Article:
Remember picking rocks as a kid?

As one of 18 children raised on a 360-acre farm and dairy in west-central Minnesota, Mel Aho began at the age of 5 or 6 years old to pick rocks from the fields and to take turns steering a tractor as his siblings picked rocks and loaded them into the wagon.

They picked rocks each year until the crops grew higher than the rocks. The family rule was that, “If you weren’t big enough to pick a rock the size of your head, you could steer a tractor.”

Now in his 50s, Mel Aho has spent the last two decades acquiring farm land in the township where he was born. As he began the task of turning marginal land into commercially viable farmland, one of Mel’s biggest challenges was to come up with a comprehensive approach to address the natural condition of the soil, which has always contained many rocks.

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the story behind ...

... begins with a stoney field.

"I would have bought this machine
 if I could have, but I couldn't find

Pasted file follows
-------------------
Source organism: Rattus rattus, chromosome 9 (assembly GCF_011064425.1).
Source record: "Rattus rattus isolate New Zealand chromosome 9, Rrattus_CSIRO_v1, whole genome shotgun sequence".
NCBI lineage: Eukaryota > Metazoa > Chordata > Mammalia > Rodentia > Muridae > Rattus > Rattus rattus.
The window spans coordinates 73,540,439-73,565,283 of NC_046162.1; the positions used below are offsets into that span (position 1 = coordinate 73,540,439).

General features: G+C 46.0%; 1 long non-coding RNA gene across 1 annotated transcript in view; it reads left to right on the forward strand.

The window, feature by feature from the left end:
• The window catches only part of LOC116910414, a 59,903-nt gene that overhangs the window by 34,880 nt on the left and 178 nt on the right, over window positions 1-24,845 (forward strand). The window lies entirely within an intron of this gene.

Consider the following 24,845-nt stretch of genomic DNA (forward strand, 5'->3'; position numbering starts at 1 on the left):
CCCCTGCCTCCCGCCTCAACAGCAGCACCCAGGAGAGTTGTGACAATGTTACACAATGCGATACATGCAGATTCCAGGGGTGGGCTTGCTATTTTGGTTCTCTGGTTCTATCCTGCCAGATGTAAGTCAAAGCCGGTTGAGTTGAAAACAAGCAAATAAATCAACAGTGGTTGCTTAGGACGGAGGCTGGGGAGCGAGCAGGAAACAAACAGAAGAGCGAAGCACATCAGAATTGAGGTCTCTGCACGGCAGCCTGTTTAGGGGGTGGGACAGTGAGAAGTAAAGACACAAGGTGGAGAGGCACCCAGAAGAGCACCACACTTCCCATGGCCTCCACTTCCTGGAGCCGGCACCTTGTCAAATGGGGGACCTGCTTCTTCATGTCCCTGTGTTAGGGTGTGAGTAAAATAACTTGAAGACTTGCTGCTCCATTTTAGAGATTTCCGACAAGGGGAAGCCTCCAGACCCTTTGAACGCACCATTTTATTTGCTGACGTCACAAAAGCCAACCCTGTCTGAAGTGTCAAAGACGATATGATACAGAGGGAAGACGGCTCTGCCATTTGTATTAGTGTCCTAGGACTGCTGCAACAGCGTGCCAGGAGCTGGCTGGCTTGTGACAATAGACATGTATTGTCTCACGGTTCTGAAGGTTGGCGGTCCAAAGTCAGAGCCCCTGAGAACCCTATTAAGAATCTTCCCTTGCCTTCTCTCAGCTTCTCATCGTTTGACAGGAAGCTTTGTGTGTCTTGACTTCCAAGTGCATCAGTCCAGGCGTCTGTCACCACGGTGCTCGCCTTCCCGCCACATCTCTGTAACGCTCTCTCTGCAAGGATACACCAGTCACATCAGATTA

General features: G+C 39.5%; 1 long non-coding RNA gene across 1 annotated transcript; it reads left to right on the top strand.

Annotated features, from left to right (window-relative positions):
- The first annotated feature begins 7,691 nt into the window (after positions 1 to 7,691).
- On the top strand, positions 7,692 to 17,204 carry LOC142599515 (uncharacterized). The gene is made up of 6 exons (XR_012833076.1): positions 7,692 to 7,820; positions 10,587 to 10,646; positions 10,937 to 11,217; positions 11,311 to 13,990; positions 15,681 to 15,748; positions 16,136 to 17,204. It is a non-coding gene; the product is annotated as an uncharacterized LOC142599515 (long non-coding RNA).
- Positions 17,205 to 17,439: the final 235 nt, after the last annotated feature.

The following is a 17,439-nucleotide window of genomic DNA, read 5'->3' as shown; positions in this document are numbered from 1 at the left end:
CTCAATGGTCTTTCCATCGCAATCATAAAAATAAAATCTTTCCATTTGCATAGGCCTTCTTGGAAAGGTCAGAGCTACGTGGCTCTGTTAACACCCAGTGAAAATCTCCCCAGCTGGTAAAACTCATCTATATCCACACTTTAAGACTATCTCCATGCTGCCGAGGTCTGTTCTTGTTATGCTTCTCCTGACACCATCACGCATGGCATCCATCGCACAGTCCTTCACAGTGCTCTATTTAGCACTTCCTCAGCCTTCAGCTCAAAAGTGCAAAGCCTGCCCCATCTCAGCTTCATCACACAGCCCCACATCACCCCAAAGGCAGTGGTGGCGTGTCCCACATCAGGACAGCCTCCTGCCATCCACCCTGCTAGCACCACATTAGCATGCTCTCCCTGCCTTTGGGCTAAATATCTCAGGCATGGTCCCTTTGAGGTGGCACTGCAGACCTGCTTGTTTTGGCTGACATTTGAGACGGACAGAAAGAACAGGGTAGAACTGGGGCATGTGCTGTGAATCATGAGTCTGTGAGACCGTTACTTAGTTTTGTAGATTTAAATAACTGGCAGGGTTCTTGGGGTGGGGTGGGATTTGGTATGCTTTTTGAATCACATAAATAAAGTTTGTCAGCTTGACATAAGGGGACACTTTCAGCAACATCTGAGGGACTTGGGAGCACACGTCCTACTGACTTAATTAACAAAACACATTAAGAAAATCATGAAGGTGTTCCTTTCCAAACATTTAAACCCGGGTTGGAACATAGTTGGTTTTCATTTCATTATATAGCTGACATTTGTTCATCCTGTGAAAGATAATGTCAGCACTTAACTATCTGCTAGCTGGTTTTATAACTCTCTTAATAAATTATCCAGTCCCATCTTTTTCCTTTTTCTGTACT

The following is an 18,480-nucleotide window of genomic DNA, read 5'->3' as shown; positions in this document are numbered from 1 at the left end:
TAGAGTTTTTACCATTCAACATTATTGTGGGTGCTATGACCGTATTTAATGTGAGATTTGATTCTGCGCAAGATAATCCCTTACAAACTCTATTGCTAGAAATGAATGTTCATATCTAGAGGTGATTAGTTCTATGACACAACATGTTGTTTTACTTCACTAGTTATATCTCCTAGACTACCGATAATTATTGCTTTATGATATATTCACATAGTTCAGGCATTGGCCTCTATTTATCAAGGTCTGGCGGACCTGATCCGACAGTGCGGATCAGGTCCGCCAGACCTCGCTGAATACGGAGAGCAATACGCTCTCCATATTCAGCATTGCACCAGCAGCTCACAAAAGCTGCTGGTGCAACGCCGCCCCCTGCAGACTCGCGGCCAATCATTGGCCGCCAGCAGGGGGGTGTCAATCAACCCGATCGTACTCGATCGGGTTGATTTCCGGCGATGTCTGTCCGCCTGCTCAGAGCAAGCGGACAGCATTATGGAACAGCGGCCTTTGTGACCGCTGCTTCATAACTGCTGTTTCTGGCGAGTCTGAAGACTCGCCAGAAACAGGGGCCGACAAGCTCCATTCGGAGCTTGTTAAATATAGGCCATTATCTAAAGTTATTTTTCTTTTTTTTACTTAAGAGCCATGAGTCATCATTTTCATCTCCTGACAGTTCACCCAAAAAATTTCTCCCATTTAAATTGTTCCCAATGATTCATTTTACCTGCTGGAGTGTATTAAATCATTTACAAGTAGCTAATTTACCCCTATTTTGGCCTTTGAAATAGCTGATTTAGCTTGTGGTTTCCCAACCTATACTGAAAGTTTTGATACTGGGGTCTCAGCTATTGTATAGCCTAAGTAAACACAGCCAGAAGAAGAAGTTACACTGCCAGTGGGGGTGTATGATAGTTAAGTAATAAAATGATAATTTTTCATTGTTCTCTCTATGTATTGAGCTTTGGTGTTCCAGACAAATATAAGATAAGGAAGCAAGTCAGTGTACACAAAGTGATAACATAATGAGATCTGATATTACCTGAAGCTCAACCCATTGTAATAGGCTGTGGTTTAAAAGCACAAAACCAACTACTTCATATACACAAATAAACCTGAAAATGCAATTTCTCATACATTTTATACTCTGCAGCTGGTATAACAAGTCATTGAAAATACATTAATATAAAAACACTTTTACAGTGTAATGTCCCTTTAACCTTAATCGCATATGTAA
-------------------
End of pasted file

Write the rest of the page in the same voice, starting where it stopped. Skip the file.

anything like it ... so I built it."

-Mel Aho, Creator of the machine

Mel Aho grew up on the family dairy farm in Minnesota. He is the guy whose relentless pursuit of rock picker technology brought forth this innovative machine. Mel continues to operate his farm in Minnesota while running his home building company in Vancouver, WA.

Mark ("Merf") Aho grew up farming in Minnesota alongside his brother Mel. After selling his New England-based steel erecting business, which he ran since 1983, Merf has taken up the task of promoting and hiring out the machine as the RP1000 Rock Picker℠.

Perry Gilmour is a 3rd generation farmer from the Willamette Valley. He is the guy who generated the design for the new rock picker. His background is in specialty crops, so he is no stranger to the process of developing specialty equipment.